Steps to Financial Health
there any basic rules that will keep me out of financial trouble?
following guidelines, if followed, will give you a head start on
the road to financial health.
- Work out a budget and stick to it ,
which means spending less than you earn. A budget is a detailed
record of your total income and expenditure. So many people say,
‘I don’t know where my money goes.’ This will not happen if you
budget correctly; your purse may still be empty, but at least
you will know exactly where the money went! Budgeting is a chore
for everyone, but no matter how boring you find it, it is an essential
first step in managing your finances.
- Get organised . Start a file
for financial matters and keep your accounts in order.
- Always save a regular amount of your
income – make that a priority. As the old saying goes,
‘Look after the pennies and the pounds will look after themselves.’
Small amounts will build up over time into substantial sums. Build
an emergency fund in case of the unexpected crisis, and a ‘fun’
fund – everyone needs an occasional splurge on a night out or
new outfit. If you are starting your working life, consider making
your own contributions to superannuation; if you are an older
worker, consider increasing your contribution.
- Have financial goals. Having
something to save for, e.g. a holiday, a car, your own home, will
inspire you to persevere with your budget when the going gets
- Pay off debts as quickly as possible.
Interest rates charged on loans can mount up very quickly.
Always pay the debt earning the highest interest first.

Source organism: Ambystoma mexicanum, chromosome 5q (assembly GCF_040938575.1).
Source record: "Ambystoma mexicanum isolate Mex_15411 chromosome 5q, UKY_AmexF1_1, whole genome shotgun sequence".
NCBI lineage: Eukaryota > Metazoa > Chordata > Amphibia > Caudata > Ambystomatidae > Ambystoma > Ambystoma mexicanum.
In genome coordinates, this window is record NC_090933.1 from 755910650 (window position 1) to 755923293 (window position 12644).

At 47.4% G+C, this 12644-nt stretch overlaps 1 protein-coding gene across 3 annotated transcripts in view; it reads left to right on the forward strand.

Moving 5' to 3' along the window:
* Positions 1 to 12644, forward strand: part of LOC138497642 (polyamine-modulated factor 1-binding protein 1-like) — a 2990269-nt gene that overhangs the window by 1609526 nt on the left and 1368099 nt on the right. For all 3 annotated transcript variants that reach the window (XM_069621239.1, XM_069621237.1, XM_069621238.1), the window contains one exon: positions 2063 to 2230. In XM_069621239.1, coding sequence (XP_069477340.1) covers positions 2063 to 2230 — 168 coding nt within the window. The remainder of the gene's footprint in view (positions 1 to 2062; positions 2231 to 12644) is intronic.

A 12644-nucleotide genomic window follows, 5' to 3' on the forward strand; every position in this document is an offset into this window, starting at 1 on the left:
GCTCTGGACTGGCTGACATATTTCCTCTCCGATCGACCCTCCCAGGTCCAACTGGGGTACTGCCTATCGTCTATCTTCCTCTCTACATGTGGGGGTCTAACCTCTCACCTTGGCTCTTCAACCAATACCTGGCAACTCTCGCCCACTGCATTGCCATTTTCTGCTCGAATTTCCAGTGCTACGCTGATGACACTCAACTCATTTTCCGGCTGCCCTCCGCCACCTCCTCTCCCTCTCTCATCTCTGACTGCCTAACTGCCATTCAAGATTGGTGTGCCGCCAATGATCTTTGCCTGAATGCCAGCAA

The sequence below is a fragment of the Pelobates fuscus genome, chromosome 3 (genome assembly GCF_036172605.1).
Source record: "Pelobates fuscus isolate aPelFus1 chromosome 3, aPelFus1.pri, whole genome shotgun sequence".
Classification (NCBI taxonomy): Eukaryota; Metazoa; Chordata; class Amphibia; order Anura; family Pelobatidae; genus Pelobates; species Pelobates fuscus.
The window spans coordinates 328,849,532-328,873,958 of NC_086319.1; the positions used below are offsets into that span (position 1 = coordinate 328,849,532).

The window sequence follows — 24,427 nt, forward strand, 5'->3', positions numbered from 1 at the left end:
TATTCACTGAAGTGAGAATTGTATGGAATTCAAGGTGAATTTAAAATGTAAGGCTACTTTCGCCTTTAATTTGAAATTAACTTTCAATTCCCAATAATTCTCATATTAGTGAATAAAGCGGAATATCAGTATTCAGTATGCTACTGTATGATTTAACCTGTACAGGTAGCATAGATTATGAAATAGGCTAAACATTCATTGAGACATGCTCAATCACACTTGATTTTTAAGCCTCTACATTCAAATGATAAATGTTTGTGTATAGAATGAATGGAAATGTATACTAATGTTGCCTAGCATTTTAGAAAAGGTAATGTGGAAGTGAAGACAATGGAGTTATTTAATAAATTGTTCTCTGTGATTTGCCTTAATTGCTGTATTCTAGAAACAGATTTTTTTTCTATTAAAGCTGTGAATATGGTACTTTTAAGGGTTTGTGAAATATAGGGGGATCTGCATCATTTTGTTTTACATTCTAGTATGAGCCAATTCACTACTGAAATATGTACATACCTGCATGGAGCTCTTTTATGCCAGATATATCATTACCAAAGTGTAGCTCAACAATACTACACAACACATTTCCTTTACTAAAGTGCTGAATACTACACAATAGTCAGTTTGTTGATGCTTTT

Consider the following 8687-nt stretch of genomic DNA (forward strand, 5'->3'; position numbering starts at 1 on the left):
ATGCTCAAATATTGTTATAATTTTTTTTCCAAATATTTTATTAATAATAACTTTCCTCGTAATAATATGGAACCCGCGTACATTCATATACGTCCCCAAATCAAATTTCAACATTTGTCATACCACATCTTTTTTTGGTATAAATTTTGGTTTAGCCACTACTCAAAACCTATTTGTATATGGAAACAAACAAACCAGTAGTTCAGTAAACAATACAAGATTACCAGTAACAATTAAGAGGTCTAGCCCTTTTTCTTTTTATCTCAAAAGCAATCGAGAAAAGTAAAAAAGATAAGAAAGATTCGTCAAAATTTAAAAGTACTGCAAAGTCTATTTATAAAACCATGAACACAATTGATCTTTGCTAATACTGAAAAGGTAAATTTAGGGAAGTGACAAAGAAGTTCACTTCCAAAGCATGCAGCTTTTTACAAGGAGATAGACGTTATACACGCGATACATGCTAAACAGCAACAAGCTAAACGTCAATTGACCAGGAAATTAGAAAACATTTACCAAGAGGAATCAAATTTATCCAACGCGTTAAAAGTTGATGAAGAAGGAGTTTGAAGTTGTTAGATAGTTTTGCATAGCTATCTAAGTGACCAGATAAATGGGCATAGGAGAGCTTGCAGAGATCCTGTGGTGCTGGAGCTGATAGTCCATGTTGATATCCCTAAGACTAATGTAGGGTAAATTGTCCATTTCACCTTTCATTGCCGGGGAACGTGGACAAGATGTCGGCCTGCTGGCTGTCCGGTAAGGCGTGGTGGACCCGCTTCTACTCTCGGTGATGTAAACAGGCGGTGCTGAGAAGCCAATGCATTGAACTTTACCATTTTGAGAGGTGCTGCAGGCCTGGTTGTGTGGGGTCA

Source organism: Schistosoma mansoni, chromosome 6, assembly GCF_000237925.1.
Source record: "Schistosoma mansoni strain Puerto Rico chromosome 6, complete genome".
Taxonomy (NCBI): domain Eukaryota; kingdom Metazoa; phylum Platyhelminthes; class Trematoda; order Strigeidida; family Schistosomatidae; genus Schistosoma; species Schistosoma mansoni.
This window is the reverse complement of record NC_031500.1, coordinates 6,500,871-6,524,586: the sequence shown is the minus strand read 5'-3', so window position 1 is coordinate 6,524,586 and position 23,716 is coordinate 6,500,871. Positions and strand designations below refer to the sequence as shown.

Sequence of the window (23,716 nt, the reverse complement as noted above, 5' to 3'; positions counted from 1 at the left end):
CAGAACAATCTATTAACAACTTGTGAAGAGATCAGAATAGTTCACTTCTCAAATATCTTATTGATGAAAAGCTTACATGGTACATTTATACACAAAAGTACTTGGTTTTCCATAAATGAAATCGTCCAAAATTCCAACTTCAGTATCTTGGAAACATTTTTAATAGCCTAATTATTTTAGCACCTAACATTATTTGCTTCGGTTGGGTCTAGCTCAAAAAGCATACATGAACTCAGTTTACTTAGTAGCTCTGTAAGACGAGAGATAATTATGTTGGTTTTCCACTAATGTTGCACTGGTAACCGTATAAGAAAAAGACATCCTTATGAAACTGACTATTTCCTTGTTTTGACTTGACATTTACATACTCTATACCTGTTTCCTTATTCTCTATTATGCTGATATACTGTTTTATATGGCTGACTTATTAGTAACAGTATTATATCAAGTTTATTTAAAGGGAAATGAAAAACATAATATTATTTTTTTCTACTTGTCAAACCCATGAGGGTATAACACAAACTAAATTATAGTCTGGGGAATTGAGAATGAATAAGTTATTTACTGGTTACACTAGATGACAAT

- Avoid impulse spending. Don’t
buy what you don’t really need. Before buying an item, ask yourself
how many hours you would have to work to pay for it. For example,
if you earn $15 an hour, you would have to work ten hours to pay
for a $150 bottle of perfume.
- Be careful with credit cards.
Credit cards can be a recipe for disaster, tempting you to buy
things you cannot afford. Credit cards are not free, and the interest
rates are high. Unless you are certain that you can pay your bill
in full each month, the safest option is to do some ‘plastic surgery’
and cut up your credit card/s.
- Never sign a contract or agreement unless
you have read it thoroughly and completely understand
its terms and conditions.
- Avoid activities or substances that may
become addictive, i.e. gambling, drugs, alcohol or cigarettes.
These can very easily lead to financial ruin, not only for you
but also for your family.
- Put your money to work. It’s
not much good saving your money if it is just sitting around in
a basic on-call bank account earning a minute amount of interest.
Shop around for the investment that best suits your needs, taking
into account such things as fees, interest rate and accessibility.
steps are discussed in more detail in Money
Management for Women by Sheila Freeman and Helene Richards.
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